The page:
Monday, July 17, 2006
The New Cottage for an Old City
This is a Katrina Cottage, as an alternative to the FEMA trailer designed by cottage designer Marianne Cusato and architect Eric Moser, as the result of a inside and compare that to the inside of a FEMA trailer. Given the choice, which you you select? Don't bother to answer. FEMA has decided for you. They claim the Stafford Act, the legislation authorizing FEMA activities, prevents them from providing permanent housing.
But the story doesn't stop there, as hard as FEMA tires. There is a Katrina Cottage II, designed by town planner Andres Duany and described as "Creole inpisred", which can be built for $70,000 or less and is 770 square feet, or twice the size of the model shown above. It is about the size of a smallish Creole cottage in New Orleans.
I think at this point, most people are anxious to get out of the FEMA punishment box and into a real home. This is the real moment for the Katrina Cottage and its spin-offs. New Orleans is full of homes that looked like this before The Flood, and like this after. The Katrina cottage industry provides one way to rebuild the city.
One modular home builder is clearly moving into the New Orleans market. New Era Homes is putting up what looks like a shotgun cottage on West End Boulevard just at the exit from the Pontchartrain Expressway. Such homes could provide a way to quickly and, from the look of it, appropriately reconstruction much of new Orleans.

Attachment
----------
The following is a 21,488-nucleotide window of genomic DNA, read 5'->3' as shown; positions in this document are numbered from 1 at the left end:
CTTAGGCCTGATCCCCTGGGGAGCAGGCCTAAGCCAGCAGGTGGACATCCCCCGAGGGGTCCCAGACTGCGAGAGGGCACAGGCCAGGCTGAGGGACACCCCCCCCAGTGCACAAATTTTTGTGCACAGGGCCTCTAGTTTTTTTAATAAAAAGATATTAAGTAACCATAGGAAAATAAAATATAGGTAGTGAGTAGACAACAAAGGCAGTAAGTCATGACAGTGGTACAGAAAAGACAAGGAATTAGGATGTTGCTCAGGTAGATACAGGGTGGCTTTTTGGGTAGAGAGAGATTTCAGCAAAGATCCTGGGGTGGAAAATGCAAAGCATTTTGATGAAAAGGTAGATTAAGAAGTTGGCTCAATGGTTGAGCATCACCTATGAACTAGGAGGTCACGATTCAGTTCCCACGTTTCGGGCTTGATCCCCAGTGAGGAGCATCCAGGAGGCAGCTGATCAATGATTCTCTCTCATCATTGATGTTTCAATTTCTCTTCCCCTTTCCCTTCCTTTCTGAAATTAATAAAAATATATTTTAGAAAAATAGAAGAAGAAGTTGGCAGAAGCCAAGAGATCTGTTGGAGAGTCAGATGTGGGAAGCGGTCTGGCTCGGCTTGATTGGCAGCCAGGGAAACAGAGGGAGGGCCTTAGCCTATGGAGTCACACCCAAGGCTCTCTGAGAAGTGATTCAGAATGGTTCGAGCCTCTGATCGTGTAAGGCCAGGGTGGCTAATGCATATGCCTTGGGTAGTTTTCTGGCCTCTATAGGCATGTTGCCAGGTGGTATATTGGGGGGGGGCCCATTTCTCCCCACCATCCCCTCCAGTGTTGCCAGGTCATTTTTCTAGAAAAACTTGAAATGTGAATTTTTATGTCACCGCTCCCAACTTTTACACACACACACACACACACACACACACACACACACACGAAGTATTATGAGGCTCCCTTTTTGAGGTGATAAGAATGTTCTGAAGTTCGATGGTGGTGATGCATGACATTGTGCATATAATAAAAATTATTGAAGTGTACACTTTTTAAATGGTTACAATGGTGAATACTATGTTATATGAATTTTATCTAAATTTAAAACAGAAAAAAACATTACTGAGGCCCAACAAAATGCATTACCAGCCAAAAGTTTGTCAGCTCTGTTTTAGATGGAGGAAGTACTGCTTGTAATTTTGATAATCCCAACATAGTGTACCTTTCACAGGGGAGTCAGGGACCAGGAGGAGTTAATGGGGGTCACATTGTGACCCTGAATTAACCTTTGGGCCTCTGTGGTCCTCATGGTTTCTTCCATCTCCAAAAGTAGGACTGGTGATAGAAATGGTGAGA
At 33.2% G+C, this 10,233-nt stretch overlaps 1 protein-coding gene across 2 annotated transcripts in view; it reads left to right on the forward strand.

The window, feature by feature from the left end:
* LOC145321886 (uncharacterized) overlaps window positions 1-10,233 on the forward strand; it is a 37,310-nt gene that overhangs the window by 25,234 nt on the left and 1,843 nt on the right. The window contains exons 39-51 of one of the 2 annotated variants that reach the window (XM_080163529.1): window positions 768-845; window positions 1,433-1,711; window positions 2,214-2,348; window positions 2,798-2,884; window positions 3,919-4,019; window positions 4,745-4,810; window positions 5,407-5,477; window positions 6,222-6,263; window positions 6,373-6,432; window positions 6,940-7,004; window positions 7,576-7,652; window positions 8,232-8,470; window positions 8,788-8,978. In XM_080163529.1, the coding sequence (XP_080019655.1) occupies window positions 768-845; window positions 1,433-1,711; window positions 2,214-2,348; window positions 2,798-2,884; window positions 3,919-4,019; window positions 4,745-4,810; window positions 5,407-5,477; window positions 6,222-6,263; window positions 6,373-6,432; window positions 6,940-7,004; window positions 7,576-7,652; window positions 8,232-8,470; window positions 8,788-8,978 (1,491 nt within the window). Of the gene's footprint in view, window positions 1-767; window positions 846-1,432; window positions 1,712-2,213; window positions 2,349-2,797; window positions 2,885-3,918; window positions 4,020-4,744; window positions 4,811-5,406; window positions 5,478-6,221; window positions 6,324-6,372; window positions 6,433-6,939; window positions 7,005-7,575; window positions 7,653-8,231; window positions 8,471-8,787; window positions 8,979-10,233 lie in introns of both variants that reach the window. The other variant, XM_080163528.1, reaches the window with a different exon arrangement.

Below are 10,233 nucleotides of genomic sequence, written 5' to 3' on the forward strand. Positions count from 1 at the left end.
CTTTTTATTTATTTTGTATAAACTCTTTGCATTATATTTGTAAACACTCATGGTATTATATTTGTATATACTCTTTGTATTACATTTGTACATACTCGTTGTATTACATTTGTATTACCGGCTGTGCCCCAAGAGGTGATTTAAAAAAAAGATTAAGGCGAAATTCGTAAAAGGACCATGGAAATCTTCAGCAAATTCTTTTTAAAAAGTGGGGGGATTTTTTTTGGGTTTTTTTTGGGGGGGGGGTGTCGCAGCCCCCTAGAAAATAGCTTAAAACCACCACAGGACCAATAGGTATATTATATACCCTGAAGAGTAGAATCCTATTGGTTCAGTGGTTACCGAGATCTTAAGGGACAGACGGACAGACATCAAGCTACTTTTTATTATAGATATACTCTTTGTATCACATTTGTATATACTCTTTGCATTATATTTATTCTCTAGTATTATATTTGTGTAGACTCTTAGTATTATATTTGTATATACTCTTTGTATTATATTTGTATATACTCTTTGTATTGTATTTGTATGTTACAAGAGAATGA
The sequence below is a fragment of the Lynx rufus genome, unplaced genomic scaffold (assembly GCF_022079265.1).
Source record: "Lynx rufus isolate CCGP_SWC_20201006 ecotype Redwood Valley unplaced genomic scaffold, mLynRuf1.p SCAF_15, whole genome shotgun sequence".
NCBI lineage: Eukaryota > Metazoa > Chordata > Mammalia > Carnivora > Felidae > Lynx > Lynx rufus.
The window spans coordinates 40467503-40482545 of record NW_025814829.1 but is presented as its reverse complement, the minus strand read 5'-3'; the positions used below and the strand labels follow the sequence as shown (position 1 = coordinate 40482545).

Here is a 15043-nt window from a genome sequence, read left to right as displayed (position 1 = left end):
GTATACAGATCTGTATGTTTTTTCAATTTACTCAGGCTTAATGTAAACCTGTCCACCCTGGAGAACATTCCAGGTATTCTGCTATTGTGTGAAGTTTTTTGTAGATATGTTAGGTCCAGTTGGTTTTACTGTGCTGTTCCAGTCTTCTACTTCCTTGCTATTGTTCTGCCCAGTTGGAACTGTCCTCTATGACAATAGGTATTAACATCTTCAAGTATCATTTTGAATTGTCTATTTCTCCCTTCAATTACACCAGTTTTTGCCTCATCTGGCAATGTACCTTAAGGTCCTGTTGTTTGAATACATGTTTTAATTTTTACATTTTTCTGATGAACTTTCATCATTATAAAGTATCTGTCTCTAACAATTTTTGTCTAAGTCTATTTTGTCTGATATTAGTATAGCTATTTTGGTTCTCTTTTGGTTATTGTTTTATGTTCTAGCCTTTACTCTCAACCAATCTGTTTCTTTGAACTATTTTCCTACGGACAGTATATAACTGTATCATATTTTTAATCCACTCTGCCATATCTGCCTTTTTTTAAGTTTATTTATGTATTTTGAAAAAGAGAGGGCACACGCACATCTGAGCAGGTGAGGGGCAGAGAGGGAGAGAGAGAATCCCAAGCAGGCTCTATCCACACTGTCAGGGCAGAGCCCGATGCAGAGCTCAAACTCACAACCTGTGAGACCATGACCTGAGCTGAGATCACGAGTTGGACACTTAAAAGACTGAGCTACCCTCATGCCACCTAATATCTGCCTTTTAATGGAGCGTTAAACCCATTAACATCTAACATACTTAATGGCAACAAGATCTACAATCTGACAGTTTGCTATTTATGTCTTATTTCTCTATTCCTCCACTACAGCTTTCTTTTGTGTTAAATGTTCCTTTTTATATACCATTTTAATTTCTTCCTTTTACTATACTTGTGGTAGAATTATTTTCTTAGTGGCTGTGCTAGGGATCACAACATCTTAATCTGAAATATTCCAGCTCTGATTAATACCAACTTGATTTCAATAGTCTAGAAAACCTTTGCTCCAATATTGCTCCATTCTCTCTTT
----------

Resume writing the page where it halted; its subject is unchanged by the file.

Two New Era modular home unites in Lakeview
Much of New Orleans housing stock is (or was) in the shotgun double. They were built to fit the narrow lots of a city constrained by lack of high, dry land. And they were the affordable housing of the nineteenth and early twentieth century.
It's time to rediscover our roots, and look to find a house that fits the housing profile of New Orleans, is affordable to average working people, and leverages materials ideally suited to the climate. While there isn't any cypress wood in a Katrina cottage, there is fiber-cement siding and crimped metal roofs that resist damage by hurricanes.
As we look to rebuild the city, a modular, storm resistant home that fits the profile and character of of our neighborhoods, that could in fact be dropped on top of existing piers or easily elevated to three feet, that could put people back into affordable-to-own homes is just the thing we need.
Katrina NOLA New Orleans Hurricane Katrina Think New Orleans Louisiana FEMA levees flooding Katrina Cottage modular home
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